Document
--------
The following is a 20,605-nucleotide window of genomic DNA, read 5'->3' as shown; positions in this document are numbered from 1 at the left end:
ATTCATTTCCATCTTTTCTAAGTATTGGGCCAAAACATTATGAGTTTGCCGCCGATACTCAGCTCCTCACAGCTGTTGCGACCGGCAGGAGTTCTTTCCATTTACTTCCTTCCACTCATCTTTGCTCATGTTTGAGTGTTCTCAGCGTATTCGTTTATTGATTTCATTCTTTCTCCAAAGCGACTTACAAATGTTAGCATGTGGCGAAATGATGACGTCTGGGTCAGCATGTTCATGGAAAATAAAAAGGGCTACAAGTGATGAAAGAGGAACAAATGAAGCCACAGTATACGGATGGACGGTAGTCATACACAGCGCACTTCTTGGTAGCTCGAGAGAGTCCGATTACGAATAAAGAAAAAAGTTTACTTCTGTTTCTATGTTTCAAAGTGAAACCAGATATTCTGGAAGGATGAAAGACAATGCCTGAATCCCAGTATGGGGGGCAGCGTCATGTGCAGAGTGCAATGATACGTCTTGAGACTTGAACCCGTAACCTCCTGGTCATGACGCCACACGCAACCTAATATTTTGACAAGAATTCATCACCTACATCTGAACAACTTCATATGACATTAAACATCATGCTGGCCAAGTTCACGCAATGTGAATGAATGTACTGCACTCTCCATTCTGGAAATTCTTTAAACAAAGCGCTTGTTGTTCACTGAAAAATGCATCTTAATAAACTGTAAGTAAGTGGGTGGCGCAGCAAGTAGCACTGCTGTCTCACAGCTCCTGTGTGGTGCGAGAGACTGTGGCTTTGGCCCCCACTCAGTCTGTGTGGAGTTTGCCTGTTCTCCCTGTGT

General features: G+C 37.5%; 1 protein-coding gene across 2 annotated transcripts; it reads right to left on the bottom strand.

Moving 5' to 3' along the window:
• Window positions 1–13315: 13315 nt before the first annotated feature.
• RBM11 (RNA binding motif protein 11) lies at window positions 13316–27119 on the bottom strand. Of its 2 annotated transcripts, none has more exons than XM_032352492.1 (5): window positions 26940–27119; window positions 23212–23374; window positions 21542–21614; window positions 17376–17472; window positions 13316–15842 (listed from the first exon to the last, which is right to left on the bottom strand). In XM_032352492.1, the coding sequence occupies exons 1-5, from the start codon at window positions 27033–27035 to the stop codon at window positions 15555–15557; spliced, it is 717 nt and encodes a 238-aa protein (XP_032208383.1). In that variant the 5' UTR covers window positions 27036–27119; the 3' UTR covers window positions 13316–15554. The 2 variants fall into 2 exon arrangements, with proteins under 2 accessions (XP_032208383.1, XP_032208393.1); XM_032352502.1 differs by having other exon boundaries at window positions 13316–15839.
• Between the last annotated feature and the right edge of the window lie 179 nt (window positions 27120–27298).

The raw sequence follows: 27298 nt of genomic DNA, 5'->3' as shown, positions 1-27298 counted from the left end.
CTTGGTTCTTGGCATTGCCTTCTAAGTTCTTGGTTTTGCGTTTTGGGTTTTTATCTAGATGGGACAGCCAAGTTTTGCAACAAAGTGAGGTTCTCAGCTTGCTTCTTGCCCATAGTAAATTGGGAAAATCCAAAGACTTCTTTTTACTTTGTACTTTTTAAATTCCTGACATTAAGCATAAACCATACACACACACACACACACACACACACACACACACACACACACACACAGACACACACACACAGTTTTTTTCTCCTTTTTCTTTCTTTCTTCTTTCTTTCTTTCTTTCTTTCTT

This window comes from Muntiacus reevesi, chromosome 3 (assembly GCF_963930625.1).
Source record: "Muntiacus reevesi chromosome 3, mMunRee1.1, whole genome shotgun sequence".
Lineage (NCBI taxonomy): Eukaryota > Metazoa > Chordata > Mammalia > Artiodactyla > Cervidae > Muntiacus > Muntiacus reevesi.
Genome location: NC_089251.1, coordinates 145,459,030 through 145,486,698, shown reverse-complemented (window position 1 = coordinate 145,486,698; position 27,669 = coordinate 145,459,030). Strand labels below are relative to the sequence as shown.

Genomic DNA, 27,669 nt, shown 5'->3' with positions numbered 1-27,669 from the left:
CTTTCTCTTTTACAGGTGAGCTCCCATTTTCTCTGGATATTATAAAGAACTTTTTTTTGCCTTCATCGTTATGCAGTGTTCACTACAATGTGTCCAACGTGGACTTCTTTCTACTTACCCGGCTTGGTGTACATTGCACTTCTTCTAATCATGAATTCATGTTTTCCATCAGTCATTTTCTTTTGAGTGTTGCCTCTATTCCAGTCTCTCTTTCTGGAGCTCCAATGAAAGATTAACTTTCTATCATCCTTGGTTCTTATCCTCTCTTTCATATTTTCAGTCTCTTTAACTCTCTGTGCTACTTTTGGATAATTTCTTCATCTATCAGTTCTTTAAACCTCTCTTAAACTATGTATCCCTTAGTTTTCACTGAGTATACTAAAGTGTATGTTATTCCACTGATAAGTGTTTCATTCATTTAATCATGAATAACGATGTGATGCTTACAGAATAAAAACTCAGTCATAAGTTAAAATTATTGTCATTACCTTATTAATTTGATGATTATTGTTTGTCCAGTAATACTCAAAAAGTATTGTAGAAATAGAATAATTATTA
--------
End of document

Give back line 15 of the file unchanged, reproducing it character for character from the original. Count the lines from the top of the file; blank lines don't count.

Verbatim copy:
CTTTCTCTTTTACAGGTGAGCTCCCATTTTCTCTGGATATTATAAAGAACTTTTTTTTGCCTTCATCGTTATGCAGTGTTCACTACAATGTGTCCAACGTGGACTTCTTTCTACTTACCCGGCTTGGTGTACATTGCACTTCTTCTAATCATGAATTCATGTTTTCCATCAGTCATTTTCTTTTGAGTGTTGCCTCTATTCCAGTCTCTCTTTCTGGAGCTCCAATGAAAGATTAACTTTCTATCATCCTTGGTTCTTATCCTCTCTTTCATATTTTCAGTCTCTTTAACTCTCTGTGCTACTTTTGGATAATTTCTTCATCTATCAGTTCTTTAAACCTCTCTTAAACTATGTATCCCTTAGTTTTCACTGAGTATACTAAAGTGTATGTTATTCCACTGATAAGTGTTTCATTCATTTAATCATGAATAACGATGTGATGCTTACAGAATAAAAACTCAGTCATAAGTTAAAATTATTGTCATTACCTTATTAATTTGATGATTATTGTTTGTCCAGTAATACTCAAAAAGTATTGTAGAAATAGAATAATTATTA